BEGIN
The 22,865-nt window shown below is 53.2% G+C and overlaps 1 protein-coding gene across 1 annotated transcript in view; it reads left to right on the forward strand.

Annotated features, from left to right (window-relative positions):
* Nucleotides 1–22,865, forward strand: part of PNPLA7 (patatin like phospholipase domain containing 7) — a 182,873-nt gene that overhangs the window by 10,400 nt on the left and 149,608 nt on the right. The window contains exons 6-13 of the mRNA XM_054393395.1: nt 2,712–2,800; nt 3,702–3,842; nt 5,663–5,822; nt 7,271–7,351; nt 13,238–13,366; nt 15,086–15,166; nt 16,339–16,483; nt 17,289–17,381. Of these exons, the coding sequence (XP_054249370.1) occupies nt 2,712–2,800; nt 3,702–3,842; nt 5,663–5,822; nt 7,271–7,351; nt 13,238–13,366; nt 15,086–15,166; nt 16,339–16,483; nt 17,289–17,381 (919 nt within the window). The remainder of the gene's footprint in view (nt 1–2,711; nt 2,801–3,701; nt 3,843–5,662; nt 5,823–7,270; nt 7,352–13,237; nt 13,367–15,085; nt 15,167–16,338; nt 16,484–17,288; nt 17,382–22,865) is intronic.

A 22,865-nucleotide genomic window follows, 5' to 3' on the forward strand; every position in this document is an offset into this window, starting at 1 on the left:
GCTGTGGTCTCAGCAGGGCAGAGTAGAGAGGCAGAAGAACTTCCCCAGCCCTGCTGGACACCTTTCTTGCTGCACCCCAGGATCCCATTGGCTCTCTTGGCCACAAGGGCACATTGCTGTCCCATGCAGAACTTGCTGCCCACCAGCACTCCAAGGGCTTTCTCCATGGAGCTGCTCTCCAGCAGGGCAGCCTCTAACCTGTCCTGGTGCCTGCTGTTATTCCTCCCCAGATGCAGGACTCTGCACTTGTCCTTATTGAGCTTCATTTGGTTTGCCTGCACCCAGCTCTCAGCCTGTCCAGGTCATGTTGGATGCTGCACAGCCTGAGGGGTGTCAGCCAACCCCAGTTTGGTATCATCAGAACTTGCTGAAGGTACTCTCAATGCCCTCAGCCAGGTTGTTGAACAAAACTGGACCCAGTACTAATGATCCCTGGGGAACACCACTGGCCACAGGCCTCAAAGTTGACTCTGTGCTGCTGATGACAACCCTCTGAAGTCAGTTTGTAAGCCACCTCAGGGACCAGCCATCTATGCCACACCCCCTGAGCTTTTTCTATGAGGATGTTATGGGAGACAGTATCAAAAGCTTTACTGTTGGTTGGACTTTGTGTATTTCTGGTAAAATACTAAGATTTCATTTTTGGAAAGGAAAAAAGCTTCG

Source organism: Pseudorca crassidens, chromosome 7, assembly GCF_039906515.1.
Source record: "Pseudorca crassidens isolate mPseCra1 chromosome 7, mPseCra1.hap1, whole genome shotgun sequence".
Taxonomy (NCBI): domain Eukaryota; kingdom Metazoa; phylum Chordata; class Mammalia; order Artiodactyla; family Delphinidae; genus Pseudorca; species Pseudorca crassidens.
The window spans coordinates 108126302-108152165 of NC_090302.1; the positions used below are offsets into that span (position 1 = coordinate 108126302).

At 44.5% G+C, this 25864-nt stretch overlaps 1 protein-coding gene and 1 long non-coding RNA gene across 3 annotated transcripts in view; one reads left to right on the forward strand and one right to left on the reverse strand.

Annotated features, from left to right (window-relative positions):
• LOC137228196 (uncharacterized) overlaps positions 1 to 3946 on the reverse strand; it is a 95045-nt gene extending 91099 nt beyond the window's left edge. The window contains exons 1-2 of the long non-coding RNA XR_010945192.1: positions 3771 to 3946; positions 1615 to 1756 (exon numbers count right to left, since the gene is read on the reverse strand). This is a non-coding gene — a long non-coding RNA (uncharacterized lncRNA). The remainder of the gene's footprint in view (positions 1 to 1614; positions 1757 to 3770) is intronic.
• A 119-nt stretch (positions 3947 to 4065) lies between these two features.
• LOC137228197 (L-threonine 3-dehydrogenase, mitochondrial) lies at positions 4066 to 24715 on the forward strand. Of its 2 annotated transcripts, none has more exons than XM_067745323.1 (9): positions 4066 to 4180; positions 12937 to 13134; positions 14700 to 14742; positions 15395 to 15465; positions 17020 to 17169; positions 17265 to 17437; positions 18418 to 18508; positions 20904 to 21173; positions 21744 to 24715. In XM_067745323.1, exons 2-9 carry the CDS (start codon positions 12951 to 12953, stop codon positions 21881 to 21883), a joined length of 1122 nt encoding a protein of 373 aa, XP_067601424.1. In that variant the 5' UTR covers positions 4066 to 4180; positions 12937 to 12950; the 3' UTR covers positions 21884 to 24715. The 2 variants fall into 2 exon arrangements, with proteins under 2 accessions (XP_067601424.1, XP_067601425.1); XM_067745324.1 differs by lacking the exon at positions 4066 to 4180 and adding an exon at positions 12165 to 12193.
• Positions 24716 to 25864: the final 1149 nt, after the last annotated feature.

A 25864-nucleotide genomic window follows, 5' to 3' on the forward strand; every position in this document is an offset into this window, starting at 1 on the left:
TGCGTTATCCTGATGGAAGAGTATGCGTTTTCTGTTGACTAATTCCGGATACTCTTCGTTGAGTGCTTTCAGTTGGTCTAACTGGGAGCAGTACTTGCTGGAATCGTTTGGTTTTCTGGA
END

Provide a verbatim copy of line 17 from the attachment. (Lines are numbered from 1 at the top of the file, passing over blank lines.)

TGCGTTATCCTGATGGAAGAGTATGCGTTTTCTGTTGACTAATTCCGGATACTCTTCGTTGAGTGCTTTCAGTTGGTCTAACTGGGAGCAGTACTTGCTGGAATCGTTTGGTTTTCTGGA